I am interested in those other features. I am willing to pay more for those other features. I am not willing to pay more for them if they hinder other aspects. It sounds like they don't hinder anything though from your answer and comments.

Again, it depends on whether or not you consider the following to be hindrances:

  • Roughly two-thirds stop vignetting in the corners across the full range of apertures for the Sony 100mm f/2.8 STF GM OSS versus less than one-tenth stop for most other similar lenses at f/5.6 or narrower.
  • A bit of pincushion distortion when compared to more conventional 100mm prime lenses.
  • A bit more CA in the mid frame areas when compared to more conventional 100mm prime lenses.
  • A maximum T-stop of T5.6 when wide open and a narrowest T-stop of T22. Keep in mind that at T5.6 the entrance pupil is the same size as f/2.8, but the exposure is two stops darker. The depth of field is affected: the in-focus area will be slightly deeper, but the very out of focus areas will look like f/2.8. At T22 the entrance pupil will be around that of f/11. You won't be able to stop down further than that.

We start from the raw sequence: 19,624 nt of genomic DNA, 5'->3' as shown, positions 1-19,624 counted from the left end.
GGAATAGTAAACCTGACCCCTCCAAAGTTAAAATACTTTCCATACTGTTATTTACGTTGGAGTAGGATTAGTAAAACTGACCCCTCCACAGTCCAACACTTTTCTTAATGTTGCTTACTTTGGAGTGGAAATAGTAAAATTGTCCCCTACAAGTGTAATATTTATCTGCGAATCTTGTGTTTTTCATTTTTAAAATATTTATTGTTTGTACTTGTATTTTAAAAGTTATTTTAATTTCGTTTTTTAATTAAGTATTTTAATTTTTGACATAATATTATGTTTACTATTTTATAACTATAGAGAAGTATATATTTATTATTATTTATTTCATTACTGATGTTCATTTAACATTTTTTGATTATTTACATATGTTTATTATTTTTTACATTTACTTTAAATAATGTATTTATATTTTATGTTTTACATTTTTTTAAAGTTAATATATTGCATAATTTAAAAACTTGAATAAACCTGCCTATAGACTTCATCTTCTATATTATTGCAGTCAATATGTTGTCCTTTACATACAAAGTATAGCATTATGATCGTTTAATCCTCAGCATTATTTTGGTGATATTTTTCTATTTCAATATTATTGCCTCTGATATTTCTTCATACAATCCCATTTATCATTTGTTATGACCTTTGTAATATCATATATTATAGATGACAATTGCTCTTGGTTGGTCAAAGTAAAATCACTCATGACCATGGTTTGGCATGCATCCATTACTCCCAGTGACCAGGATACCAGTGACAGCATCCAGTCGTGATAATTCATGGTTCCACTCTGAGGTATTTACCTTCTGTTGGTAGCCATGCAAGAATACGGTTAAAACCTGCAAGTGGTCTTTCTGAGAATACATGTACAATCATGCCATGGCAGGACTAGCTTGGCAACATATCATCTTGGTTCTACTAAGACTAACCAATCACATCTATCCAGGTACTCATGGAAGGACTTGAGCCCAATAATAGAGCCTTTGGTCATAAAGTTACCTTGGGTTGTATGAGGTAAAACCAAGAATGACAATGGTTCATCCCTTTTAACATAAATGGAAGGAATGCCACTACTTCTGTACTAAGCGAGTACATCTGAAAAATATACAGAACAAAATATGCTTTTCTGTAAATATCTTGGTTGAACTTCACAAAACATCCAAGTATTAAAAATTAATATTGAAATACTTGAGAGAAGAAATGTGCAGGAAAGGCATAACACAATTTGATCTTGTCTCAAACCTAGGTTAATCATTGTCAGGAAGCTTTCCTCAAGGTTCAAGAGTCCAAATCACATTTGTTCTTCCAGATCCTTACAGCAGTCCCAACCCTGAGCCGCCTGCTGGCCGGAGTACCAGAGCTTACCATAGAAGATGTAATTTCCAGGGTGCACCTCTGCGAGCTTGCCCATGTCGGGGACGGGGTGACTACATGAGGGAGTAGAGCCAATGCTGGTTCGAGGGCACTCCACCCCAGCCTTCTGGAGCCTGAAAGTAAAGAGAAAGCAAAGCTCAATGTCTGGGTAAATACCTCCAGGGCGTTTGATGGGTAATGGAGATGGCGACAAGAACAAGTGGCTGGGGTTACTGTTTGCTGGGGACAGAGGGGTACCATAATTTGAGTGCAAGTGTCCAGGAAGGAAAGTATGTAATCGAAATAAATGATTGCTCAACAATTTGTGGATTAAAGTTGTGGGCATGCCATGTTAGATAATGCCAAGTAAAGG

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    I don't understand your final two paragraphs as far as relevance go. I know the lens excels at portrait which is what you start discussing but I don't know if its detrimental when used for other things. Let's say I shoot a landscape with this and the exact same landscape with the 70-200 f4 (comparable price) at 100mm. What would the difference there be? If there's no major difference then for me I'd prefer to have this one for its other functions. Where you say "Why would you consider it?" I think "Is there a reason not to use it in X situation?" – RyanFromGDSE Nov 11 '17 at 18:38